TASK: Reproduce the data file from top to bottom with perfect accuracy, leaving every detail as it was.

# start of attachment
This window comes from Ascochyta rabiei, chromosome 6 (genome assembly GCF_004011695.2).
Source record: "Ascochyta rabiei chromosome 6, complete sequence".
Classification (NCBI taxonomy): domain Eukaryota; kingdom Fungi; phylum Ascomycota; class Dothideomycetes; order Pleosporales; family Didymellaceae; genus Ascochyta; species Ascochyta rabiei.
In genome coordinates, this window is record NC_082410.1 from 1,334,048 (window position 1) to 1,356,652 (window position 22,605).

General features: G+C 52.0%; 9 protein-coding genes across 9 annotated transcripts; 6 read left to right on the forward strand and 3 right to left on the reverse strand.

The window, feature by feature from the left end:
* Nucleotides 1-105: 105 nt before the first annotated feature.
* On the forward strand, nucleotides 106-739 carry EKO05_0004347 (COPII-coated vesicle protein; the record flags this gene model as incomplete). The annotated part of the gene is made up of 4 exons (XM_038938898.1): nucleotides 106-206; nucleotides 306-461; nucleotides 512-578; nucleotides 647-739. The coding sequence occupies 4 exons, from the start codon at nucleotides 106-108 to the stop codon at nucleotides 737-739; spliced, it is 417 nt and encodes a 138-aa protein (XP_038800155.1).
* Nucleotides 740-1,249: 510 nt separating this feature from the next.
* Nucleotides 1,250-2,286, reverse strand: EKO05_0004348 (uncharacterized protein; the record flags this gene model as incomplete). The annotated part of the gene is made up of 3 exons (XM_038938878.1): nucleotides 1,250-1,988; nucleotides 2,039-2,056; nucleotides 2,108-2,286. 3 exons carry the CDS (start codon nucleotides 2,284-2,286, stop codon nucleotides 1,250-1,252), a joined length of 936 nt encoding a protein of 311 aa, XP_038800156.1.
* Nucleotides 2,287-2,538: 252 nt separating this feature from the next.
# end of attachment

This window comes from Ascochyta rabiei, chromosome 6 (genome assembly GCF_004011695.2).
Source record: "Ascochyta rabiei chromosome 6, complete sequence".
Classification (NCBI taxonomy): domain Eukaryota; kingdom Fungi; phylum Ascomycota; class Dothideomycetes; order Pleosporales; family Didymellaceae; genus Ascochyta; species Ascochyta rabiei.
In genome coordinates, this window is record NC_082410.1 from 1,334,048 (window position 1) to 1,356,652 (window position 22,605).

General features: G+C 52.0%; 9 protein-coding genes across 9 annotated transcripts; 6 read left to right on the forward strand and 3 right to left on the reverse strand.

The window, feature by feature from the left end:
* Nucleotides 1-105: 105 nt before the first annotated feature.
* On the forward strand, nucleotides 106-739 carry EKO05_0004347 (COPII-coated vesicle protein; the record flags this gene model as incomplete). The annotated part of the gene is made up of 4 exons (XM_038938898.1): nucleotides 106-206; nucleotides 306-461; nucleotides 512-578; nucleotides 647-739. The coding sequence occupies 4 exons, from the start codon at nucleotides 106-108 to the stop codon at nucleotides 737-739; spliced, it is 417 nt and encodes a 138-aa protein (XP_038800155.1).
* Nucleotides 740-1,249: 510 nt separating this feature from the next.
* Nucleotides 1,250-2,286, reverse strand: EKO05_0004348 (uncharacterized protein; the record flags this gene model as incomplete). The annotated part of the gene is made up of 3 exons (XM_038938878.1): nucleotides 1,250-1,988; nucleotides 2,039-2,056; nucleotides 2,108-2,286. 3 exons carry the CDS (start codon nucleotides 2,284-2,286, stop codon nucleotides 1,250-1,252), a joined length of 936 nt encoding a protein of 311 aa, XP_038800156.1.
* Nucleotides 2,287-2,538: 252 nt separating this feature from the next.